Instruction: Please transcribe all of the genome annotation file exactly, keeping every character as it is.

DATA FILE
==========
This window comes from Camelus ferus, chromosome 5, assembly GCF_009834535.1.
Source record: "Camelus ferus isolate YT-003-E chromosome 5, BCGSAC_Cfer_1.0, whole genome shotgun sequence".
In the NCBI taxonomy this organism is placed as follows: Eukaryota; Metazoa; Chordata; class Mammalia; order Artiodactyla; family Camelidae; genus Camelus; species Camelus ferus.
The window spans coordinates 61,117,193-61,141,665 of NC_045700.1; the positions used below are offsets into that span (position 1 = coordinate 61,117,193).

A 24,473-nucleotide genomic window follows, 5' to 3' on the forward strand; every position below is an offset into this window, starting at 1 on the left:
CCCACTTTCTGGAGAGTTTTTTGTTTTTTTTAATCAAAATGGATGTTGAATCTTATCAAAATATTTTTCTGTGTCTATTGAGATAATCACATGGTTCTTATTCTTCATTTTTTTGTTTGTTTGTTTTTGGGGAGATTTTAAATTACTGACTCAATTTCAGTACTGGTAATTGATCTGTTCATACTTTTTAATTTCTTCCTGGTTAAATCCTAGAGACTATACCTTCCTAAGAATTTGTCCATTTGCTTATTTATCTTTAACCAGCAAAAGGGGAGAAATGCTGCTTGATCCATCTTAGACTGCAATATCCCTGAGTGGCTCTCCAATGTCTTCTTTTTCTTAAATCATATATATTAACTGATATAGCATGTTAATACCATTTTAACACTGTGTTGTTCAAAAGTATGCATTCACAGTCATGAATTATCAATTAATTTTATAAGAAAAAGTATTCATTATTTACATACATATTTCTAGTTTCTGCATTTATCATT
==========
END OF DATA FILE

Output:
This window comes from Camelus ferus, chromosome 5, assembly GCF_009834535.1.
Source record: "Camelus ferus isolate YT-003-E chromosome 5, BCGSAC_Cfer_1.0, whole genome shotgun sequence".
In the NCBI taxonomy this organism is placed as follows: Eukaryota; Metazoa; Chordata; class Mammalia; order Artiodactyla; family Camelidae; genus Camelus; species Camelus ferus.
The window spans coordinates 61,117,193-61,141,665 of NC_045700.1; the positions used below are offsets into that span (position 1 = coordinate 61,117,193).

A 24,473-nucleotide genomic window follows, 5' to 3' on the forward strand; every position below is an offset into this window, starting at 1 on the left:
CCCACTTTCTGGAGAGTTTTTTGTTTTTTTTAATCAAAATGGATGTTGAATCTTATCAAAATATTTTTCTGTGTCTATTGAGATAATCACATGGTTCTTATTCTTCATTTTTTTGTTTGTTTGTTTTTGGGGAGATTTTAAATTACTGACTCAATTTCAGTACTGGTAATTGATCTGTTCATACTTTTTAATTTCTTCCTGGTTAAATCCTAGAGACTATACCTTCCTAAGAATTTGTCCATTTGCTTATTTATCTTTAACCAGCAAAAGGGGAGAAATGCTGCTTGATCCATCTTAGACTGCAATATCCCTGAGTGGCTCTCCAATGTCTTCTTTTTCTTAAATCATATATATTAACTGATATAGCATGTTAATACCATTTTAACACTGTGTTGTTCAAAAGTATGCATTCACAGTCATGAATTATCAATTAATTTTATAAGAAAAAGTATTCATTATTTACATACATATTTCTAGTTTCTGCATTTATCATT